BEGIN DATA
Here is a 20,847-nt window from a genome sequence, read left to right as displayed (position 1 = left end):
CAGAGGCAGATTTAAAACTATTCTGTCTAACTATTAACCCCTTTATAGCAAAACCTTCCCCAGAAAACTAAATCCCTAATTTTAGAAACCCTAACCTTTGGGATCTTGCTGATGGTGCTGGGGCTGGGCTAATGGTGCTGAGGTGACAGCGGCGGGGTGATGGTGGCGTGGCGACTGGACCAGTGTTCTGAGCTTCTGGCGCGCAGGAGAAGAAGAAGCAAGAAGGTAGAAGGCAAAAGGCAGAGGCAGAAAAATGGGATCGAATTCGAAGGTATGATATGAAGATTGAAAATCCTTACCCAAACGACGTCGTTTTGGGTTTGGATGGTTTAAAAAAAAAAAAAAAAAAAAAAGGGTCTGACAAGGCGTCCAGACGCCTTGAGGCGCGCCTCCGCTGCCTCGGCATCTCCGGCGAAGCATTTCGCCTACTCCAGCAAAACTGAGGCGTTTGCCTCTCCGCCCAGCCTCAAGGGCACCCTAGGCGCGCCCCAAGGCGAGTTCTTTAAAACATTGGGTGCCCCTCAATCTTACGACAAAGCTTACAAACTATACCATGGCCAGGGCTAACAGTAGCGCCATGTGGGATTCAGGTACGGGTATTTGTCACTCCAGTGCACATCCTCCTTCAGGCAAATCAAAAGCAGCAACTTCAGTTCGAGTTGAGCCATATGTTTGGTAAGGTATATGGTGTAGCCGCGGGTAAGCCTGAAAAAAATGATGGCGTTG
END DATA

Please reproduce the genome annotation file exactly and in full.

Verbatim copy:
Here is a 20,847-nt window from a genome sequence, read left to right as displayed (position 1 = left end):
CAGAGGCAGATTTAAAACTATTCTGTCTAACTATTAACCCCTTTATAGCAAAACCTTCCCCAGAAAACTAAATCCCTAATTTTAGAAACCCTAACCTTTGGGATCTTGCTGATGGTGCTGGGGCTGGGCTAATGGTGCTGAGGTGACAGCGGCGGGGTGATGGTGGCGTGGCGACTGGACCAGTGTTCTGAGCTTCTGGCGCGCAGGAGAAGAAGAAGCAAGAAGGTAGAAGGCAAAAGGCAGAGGCAGAAAAATGGGATCGAATTCGAAGGTATGATATGAAGATTGAAAATCCTTACCCAAACGACGTCGTTTTGGGTTTGGATGGTTTAAAAAAAAAAAAAAAAAAAAAAGGGTCTGACAAGGCGTCCAGACGCCTTGAGGCGCGCCTCCGCTGCCTCGGCATCTCCGGCGAAGCATTTCGCCTACTCCAGCAAAACTGAGGCGTTTGCCTCTCCGCCCAGCCTCAAGGGCACCCTAGGCGCGCCCCAAGGCGAGTTCTTTAAAACATTGGGTGCCCCTCAATCTTACGACAAAGCTTACAAACTATACCATGGCCAGGGCTAACAGTAGCGCCATGTGGGATTCAGGTACGGGTATTTGTCACTCCAGTGCACATCCTCCTTCAGGCAAATCAAAAGCAGCAACTTCAGTTCGAGTTGAGCCATATGTTTGGTAAGGTATATGGTGTAGCCGCGGGTAAGCCTGAAAAAAATGATGGCGTTG